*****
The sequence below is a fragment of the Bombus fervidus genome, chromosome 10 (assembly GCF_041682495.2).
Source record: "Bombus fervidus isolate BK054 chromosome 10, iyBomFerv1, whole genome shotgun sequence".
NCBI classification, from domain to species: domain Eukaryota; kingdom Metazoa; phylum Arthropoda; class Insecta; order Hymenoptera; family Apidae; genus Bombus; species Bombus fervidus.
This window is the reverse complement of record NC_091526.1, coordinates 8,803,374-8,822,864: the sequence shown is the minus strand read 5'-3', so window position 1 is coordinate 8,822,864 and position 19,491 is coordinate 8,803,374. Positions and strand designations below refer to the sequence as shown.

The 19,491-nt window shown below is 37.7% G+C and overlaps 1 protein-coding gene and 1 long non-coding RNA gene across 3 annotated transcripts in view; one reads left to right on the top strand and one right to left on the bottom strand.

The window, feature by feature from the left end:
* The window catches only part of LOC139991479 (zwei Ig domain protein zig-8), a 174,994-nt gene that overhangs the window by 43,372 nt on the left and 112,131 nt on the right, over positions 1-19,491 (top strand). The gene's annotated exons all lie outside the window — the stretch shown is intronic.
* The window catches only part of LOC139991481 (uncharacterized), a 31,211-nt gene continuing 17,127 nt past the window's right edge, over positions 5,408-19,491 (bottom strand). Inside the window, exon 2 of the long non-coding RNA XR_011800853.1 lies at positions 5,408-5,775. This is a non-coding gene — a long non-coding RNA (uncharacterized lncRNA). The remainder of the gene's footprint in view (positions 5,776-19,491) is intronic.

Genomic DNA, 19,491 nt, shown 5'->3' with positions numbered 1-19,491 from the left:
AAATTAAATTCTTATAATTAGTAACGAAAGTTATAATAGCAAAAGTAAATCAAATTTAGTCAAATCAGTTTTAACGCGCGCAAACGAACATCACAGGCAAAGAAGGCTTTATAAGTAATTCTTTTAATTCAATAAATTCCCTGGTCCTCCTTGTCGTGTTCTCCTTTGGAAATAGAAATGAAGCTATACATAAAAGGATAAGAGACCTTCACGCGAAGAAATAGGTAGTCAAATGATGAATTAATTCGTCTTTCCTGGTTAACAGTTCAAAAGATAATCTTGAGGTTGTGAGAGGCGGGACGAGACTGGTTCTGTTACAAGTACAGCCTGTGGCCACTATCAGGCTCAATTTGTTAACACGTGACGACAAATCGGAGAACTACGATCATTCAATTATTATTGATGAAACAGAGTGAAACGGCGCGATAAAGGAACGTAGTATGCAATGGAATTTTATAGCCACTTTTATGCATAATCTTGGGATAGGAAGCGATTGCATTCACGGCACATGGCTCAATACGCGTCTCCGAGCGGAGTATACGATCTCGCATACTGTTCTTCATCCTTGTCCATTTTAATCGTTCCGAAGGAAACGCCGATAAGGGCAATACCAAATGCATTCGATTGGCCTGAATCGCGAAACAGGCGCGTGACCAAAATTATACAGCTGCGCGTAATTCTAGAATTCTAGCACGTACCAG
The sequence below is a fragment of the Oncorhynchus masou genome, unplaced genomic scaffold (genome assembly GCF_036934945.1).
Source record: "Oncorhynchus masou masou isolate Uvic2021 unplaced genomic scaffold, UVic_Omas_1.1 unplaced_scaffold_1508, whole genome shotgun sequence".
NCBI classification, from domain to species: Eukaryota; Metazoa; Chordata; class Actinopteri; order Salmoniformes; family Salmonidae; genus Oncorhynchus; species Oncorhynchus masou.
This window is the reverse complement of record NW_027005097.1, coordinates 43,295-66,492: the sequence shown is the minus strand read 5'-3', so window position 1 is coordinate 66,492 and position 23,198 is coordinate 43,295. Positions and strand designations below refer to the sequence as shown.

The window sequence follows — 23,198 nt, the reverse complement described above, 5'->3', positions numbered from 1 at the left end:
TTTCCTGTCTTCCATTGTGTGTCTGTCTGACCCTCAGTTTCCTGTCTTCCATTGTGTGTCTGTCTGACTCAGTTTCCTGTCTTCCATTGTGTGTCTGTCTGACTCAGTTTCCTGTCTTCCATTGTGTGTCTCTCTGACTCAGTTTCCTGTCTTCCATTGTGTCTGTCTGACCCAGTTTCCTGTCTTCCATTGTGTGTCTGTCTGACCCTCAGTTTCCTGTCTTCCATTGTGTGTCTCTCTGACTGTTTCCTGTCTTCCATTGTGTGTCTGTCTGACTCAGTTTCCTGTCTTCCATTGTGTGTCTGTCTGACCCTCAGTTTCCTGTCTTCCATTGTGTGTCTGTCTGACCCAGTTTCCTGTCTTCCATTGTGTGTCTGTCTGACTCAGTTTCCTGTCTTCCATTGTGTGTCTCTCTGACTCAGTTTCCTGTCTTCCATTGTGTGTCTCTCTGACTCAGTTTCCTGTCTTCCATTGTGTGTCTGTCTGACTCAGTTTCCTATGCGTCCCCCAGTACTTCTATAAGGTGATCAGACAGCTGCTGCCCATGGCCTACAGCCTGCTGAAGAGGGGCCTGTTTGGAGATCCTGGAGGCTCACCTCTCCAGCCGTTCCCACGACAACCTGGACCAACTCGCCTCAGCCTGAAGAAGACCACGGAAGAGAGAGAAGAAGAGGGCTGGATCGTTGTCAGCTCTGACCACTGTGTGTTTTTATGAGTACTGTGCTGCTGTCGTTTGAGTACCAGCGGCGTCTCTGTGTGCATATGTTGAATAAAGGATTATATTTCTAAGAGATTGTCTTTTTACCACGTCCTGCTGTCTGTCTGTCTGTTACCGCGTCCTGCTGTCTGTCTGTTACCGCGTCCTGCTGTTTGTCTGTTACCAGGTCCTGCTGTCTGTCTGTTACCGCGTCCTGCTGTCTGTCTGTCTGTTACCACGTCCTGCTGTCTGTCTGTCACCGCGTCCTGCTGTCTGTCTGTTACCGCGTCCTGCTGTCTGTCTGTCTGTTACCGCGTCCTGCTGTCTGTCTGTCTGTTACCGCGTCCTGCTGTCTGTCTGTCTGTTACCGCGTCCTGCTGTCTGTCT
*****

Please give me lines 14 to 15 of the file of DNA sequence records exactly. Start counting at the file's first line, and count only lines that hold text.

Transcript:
This window is the reverse complement of record NW_027005097.1, coordinates 43,295-66,492: the sequence shown is the minus strand read 5'-3', so window position 1 is coordinate 66,492 and position 23,198 is coordinate 43,295. Positions and strand designations below refer to the sequence as shown.

The window sequence follows — 23,198 nt, the reverse complement described above, 5'->3', positions numbered from 1 at the left end: